On October 2:
James Martin, 55, program analyst, was shot in the parking lot of Shoppers Food Warehouse in Glenmont, Maryland.
On October 3:
James “Sonny” Buchanan, 39, landscaper, was shot while mowing grass at the Fitzgerald Auto Mall in Rockville at 7:40AM.
At 8:12, Premkumar Walekar, 54, driver, was shot fueling his taxicab at a Mobile station in Aspen Hill.
At 8:37 AM, Sarah Ramos, 34, babysitter and housekeeper, was shot sitting on a bench In front of Aspen Hill’s “Crisp and Juicy” restaurant reading a book.
At 9:58 AM Lori Ann Lewis-Rivera, 25, wife and mother, took a bullet in the head while vacuuming her car at a Shell station in Kensington.
At 9:15 PM Pascal Charlot, 72, retired carpenter, was shot while walking on Georgia Avenue in Washington, D.C.
The victims had no connection with each other.
They all died.
It was Jihad.
Schools in the territory of the shootings went on lockdown.
The gaping rifts in the lives of the families left behind by those first victims was just a microcosm of the rip in the mindset of the country. By the end of October 3, the terrorism of the World Trade Center bombings a year earlier had, by these few simple acts, spread across the nation. These events commanded the attention of everyone conscious of “news.” Those susceptible to terror were terrified.
But it was not over. For three more weeks in contiguous areas of Washington DC, Maryland and Virginia, shots rang out. Out of nowhere. Killing victims as young as 13 at random. Anywhere out in the open. There was no conceivable defense.
Terrorism is a particular kind of violence. Those who say, “War IS terror” are doing violence to the language. It is not. The word “terrorism” means unpredictable acts of random violence against peaceful populations whose only purpose is to disrupt civilization by spreading fear.
The Beltway snipings were spectacularly effective acts of terrorism. All told, the campaign included about 17 “shootings” and several of those victims survived. It is hard to imagine more damage being done to American public confidence with such a small death toll. The message seared in the nation’s subconscious was that the terror was not confined, indeed, could not be confined, to a foreign “enemy.” It might arise anywhere at any time.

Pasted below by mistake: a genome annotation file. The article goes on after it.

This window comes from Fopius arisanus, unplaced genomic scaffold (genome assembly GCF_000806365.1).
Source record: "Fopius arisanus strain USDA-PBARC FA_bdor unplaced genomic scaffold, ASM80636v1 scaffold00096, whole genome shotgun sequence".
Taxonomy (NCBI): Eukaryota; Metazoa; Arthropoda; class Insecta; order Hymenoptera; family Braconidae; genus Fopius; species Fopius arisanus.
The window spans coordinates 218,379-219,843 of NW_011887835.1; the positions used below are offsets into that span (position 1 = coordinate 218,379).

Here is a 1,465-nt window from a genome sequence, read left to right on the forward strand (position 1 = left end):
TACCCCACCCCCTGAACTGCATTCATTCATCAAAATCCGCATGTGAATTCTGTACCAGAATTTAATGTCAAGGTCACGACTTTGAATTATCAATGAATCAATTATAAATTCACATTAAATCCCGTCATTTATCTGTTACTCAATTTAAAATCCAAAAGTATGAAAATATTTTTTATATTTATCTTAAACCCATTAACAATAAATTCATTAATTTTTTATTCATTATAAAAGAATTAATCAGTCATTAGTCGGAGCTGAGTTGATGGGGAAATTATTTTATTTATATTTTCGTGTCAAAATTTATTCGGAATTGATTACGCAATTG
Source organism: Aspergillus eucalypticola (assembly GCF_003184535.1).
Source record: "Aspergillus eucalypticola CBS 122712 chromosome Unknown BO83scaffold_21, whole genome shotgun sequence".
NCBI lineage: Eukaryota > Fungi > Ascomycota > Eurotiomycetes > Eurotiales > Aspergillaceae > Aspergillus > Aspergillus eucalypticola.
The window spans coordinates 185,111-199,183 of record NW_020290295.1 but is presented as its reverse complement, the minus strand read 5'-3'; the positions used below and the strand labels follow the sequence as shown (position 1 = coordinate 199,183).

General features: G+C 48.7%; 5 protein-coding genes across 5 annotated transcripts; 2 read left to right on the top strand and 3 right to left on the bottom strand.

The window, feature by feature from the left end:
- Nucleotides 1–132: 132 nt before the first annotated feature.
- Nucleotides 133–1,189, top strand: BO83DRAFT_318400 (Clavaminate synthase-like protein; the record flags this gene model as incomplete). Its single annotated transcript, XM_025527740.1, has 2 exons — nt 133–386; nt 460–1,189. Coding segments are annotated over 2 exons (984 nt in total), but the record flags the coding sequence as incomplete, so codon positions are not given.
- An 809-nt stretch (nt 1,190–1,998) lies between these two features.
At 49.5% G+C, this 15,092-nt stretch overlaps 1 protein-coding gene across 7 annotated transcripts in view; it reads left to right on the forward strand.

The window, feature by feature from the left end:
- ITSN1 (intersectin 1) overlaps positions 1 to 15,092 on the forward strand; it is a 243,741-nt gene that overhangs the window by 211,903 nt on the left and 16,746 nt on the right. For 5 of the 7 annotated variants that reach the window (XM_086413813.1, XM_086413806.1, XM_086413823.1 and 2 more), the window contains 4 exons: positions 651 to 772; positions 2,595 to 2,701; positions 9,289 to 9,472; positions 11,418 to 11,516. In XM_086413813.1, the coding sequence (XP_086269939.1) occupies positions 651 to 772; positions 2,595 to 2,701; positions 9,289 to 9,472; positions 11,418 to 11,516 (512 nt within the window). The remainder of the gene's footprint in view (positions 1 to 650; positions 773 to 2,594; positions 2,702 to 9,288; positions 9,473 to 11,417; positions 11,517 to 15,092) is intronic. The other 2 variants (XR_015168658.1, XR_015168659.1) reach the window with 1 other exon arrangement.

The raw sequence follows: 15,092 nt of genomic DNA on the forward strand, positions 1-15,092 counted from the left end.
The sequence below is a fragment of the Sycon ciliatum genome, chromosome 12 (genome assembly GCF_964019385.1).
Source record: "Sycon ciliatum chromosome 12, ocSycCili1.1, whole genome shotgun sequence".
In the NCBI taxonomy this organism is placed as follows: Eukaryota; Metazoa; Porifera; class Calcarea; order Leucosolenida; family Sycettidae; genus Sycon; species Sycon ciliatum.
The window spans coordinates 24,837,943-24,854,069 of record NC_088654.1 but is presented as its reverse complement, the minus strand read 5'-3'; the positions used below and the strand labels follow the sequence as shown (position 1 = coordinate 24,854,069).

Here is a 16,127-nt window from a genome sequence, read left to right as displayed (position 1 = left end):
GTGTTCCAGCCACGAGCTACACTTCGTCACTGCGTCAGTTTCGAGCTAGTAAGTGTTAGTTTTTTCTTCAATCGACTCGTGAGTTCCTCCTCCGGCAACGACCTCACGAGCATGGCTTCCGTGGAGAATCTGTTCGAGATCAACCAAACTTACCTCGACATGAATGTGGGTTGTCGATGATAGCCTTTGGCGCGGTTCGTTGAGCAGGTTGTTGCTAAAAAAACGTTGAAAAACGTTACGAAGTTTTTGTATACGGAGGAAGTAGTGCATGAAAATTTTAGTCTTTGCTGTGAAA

When the Beltway snipers were arrested, on October 24th, their project ended, but the damage to the American psyche remained. These were homegrown Islamist terrorists killing innocent people, completely at random, unpredictably, systematically. During the course of the investigation police turned up writings and artifacts specifically left by the killers for law enforcement to find. One was the message from John Muhammad that read,
“Your children are not safe, anywhere, at any time.”
Before his arrest, during the terror, I wrote the following.
October, Two thousand two
Everything was loose and open like a bullet in the air
Like a freeway drawing a line
toward an indeterminate horizon,
perhaps at some wayside service station
to terminate pumping gas.
There drew out a swishing timeline
Of some still uncertain distance
With its own peculiar humming
Through the open space
between twin pops
Of firing pin and bone.
There are free and open spaces
In our shrinking, shaking nation
Exposed in our late loss
of the invisible protection.
We don’t know where the planes will land
We don’t know where the bullets stand
It’s open, big and vast and grand
And we don’t know who will save us.
The outpouring of God’s blessing on our nation has been suspended for cause. On 9/11 and through the Beltway Snipings Americans were put on notice.
In May of last year, commenting on the events of the Presidential election, with the Democrats preparing a Marxist revolutionary to take the national reins of power and both the RNC and Conservative movement committing political suicide, I wrote this:
In retrospect, it has been as if the Founder of our nation, the One in whom we said we trusted, He who blessed our nation above all that had preceded it for a thousand years, had, at last, demanded an accounting and began, without hands, to pull apart the pieces of our national process like a child with an insect. Or… perhaps to demonstrate that we are already in pieces…
We may yet save the Republic. But it will not repair itself.
May God forgive and save America.